How about your heart? How has it received (or not received) Jesus? Do you find yourself hardened, distracted, maybe?

The Soil is Our Hearts

The Parable of the Sower is in three of the four gospels (Matthew, Mark, and Luke.) It also happens to be the first parable Jesus taught. Something about both of those makes me think it’s a lesson to unpack.

First things first, the Sower. The Sower is one sharing the Word.

The seed is the Word of God. The Truth. The Gospel.

And the soil is our hearts.

In the parable, there are four types of soil. And no, you don't have to be a gardener or have a green thumb to understand what Jesus was saying. Still, it certainly may make you appreciate the story more.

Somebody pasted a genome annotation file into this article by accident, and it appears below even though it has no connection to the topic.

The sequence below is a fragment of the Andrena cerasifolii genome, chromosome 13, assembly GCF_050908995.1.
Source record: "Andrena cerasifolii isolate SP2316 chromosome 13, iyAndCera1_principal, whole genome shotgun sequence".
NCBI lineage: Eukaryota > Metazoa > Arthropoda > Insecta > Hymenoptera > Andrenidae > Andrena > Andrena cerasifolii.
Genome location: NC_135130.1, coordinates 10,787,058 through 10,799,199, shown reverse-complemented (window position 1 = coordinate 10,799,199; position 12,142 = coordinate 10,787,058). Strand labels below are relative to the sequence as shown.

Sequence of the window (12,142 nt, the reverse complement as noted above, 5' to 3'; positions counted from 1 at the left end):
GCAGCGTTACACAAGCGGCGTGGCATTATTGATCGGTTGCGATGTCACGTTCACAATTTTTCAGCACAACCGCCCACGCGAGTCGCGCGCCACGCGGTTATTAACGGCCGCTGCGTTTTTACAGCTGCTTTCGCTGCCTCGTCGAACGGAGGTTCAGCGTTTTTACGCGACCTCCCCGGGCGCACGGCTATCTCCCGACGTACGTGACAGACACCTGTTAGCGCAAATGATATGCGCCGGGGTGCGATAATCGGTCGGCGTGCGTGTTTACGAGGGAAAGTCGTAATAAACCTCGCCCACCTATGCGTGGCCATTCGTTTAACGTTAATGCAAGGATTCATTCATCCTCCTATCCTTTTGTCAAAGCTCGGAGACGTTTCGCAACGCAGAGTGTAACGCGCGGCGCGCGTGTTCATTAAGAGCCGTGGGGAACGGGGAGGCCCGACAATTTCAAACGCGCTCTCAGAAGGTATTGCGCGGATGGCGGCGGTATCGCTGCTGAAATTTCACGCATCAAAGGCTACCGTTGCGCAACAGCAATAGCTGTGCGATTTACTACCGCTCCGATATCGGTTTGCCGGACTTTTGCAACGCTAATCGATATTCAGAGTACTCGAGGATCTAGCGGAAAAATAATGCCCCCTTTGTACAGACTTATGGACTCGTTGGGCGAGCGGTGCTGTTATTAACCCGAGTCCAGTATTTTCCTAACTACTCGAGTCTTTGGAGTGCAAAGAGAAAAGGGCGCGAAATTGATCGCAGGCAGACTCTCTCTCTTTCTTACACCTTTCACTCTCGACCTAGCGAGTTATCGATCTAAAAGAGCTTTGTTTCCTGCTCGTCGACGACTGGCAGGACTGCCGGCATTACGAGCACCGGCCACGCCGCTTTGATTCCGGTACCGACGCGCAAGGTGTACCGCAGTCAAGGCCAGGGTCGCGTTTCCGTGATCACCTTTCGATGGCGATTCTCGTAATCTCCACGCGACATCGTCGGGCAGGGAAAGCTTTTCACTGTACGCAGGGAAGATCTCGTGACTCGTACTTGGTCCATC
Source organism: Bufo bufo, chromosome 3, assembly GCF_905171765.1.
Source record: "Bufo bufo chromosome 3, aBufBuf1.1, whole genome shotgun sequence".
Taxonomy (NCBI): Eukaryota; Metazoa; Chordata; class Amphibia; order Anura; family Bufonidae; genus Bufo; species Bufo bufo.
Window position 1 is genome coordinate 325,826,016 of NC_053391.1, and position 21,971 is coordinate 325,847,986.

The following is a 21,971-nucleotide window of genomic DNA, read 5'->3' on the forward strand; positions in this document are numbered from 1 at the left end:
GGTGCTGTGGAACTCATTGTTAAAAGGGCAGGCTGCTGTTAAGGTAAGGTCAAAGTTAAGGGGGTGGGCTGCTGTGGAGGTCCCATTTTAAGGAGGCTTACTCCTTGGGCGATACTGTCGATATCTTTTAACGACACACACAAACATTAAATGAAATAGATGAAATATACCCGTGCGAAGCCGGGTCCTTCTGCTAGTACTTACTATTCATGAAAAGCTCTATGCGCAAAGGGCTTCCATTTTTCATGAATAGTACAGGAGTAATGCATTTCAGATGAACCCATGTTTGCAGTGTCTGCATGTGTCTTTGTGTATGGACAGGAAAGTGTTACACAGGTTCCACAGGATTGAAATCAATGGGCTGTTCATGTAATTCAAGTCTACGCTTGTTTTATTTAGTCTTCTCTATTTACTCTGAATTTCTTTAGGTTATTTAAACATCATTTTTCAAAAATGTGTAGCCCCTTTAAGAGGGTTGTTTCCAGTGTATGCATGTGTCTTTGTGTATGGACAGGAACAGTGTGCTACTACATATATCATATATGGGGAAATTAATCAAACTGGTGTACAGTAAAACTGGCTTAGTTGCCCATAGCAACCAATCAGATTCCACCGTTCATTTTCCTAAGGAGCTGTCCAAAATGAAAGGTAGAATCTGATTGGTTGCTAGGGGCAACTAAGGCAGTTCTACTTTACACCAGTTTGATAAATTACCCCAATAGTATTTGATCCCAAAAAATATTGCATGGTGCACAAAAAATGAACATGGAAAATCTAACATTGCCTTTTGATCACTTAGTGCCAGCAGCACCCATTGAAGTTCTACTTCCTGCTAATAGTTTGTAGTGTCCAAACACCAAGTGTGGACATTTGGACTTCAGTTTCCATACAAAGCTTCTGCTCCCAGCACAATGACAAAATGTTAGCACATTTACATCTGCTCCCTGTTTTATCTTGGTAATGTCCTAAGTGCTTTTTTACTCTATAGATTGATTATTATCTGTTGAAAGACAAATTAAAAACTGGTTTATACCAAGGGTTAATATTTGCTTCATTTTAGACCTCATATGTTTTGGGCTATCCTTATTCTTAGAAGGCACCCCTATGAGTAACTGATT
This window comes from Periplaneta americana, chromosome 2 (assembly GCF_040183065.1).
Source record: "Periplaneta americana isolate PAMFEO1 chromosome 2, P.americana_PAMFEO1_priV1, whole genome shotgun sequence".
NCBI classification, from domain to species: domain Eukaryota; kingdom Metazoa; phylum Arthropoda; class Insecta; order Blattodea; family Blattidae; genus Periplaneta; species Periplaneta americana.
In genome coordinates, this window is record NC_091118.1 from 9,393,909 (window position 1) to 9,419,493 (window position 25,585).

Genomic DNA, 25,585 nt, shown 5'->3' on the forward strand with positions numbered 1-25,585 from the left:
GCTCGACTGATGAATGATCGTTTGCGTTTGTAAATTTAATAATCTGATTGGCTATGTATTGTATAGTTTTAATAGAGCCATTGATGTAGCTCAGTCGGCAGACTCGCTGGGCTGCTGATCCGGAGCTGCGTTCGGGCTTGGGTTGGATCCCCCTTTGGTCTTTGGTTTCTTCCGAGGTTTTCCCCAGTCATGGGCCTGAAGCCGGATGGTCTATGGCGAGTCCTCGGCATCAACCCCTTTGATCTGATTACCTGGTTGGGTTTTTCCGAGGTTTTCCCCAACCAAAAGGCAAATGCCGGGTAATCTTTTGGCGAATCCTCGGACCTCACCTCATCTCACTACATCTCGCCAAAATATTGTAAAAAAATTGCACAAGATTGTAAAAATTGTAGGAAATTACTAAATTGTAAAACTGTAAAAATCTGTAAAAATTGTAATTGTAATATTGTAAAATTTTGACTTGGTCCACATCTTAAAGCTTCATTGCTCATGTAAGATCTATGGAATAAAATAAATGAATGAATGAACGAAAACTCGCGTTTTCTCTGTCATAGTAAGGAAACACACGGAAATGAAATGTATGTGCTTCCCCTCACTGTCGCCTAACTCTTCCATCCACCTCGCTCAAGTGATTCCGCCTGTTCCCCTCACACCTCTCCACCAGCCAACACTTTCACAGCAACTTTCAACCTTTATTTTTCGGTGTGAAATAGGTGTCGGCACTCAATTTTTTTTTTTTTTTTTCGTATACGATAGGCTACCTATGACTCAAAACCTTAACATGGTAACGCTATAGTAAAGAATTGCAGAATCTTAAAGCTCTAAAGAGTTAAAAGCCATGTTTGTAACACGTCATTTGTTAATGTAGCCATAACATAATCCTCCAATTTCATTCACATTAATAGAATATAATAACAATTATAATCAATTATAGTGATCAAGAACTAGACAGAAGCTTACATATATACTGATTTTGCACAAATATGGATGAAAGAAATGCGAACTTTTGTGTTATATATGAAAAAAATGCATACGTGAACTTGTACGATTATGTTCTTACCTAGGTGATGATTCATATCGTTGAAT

At the time Jesus was on the planet, farmers (sowers) didn’t till the soil. They literally just tossed and scattered seed along the ground. Hoping and praying for a good crop. Regardless, you can bet those listening as Jesus taught from the boat that day knew much about good and bad soil.

Today, you don’t have to go any further than your flowerbed to see the result of tilling the soil, pulling the weeds, removing rocks, and THEN planting. But, of course, watering (i.e., nurturing) the soil makes a big difference in how the flowers turn out. And it's the same for us and our relationship with God, but that's for another blog.